IBM starts up new line of PCs
- By Vandana Sinha
- May 20, 2003
Taking its longtime NetVista desktop line a step further, IBM Corp. announced this evening a string of redesigned PCs that carry security and graphics software.
The new ThinkCentre PC, which begins its tenure with the S50, M50 and A50p models, comes installed with IBM ThinkVantage software. That preloaded package, which users normally must download from the Web onto NetVista machines, includes the Embedded Security Subsystem, which lets users lock sensitive files; ImageUltra, a graphical image management system; and Rapid Restore Ultra, a one-button backup process that no longer requires a user to shut down the PC.
But changes don't lie only inside the hard drive. An external cradle for the ThinkCentre hard drive has a handle with which users can pop out the piece whenever necessary. Even the machine's steel cover is easily lifted to show color-coded components, from the memory to the motherboard, all of which can be plucked out by hand.
"You depress two buttons on each side of the machine and the cover literally opens up like a car hood," said Rob Herman, program director of ThinkCentre worldwide product marketing at IBM. Inside, he said, with the cabling pushed to the side, "you can remove the components without using a tool."
Like its predecessor in NetVista's S-line of desktop PCs, the ThinkCentre S50 has a smaller chassis, measuring 12.2 inches wide by 14.1 inches deep and 3.3 inches high. Its starting price is $729 for a machine with a Celeron 2.0 GHz processor, 128M of RAM and a 40G hard drive, ranging up to a $1,449 machine with a Pentium 4 3.0 GHz processor and 512M of RAM.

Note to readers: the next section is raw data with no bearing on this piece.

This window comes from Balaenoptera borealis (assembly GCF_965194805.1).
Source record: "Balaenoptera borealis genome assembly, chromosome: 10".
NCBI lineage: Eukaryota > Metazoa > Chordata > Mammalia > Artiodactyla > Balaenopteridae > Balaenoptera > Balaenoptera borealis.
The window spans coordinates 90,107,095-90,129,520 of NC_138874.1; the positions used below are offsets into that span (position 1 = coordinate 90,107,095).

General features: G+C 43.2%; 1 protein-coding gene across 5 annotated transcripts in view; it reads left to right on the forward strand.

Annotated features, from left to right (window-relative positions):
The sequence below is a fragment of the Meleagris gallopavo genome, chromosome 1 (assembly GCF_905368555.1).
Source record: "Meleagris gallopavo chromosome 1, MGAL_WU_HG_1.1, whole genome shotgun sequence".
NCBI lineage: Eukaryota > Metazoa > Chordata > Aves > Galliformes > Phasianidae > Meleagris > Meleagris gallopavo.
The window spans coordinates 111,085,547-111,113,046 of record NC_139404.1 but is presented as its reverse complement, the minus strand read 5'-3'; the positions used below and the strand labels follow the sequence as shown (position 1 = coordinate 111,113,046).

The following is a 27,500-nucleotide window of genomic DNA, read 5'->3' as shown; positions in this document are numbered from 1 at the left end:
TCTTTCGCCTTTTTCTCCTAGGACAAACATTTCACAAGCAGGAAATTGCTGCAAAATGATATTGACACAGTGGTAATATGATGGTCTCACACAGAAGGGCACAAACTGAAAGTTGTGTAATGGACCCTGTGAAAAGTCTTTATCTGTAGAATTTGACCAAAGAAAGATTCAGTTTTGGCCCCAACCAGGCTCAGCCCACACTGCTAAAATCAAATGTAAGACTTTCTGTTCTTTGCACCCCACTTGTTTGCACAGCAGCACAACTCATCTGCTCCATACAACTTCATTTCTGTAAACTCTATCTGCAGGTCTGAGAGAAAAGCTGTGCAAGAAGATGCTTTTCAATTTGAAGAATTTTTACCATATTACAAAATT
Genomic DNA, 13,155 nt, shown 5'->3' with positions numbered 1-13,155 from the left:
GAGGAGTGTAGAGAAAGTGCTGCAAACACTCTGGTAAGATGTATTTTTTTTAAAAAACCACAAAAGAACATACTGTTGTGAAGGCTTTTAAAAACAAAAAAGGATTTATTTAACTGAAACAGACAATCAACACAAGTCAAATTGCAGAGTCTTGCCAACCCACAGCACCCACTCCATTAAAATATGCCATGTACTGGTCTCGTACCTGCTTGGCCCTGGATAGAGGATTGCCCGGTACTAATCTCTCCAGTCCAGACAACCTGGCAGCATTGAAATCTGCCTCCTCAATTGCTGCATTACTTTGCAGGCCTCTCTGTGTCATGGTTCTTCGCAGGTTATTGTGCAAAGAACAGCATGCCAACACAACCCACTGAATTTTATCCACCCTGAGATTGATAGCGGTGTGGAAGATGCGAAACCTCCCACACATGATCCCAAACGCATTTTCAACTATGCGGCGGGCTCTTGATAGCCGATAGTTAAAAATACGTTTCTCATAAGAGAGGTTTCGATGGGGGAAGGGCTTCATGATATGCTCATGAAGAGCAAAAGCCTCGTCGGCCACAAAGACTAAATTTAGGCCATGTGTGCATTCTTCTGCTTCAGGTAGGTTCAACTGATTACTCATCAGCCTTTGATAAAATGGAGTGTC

The M50, which supports Red Hat and SuSE Linux, starts at $979. That base model includes a Pentium 4 2.4 GHz processor, 256M of RAM and a 40G hard drive. The more expensive model, at $1,349, houses the same Pentium processor scalable to 3.06 GHz and 512M of RAM.
And the multimedia A50p starts at $699 for the same specifications as the low-end M50, except that its memory is limited to 128M. But this product scales up to a Pentium 4 3.0 GHz processor, 256M of RAM and an 80G hard drive, costing up to $1,489.
Another desktop PC model, the ThinkCentre A30, specifically targets government agencies with its low $469 starting price and will be released by mid-June.
The ThinkCentre launch stems from a marketing approach dubbed ThinkStrategy to make IBM notebooks, desktop PCs and software more productive and cost-effective.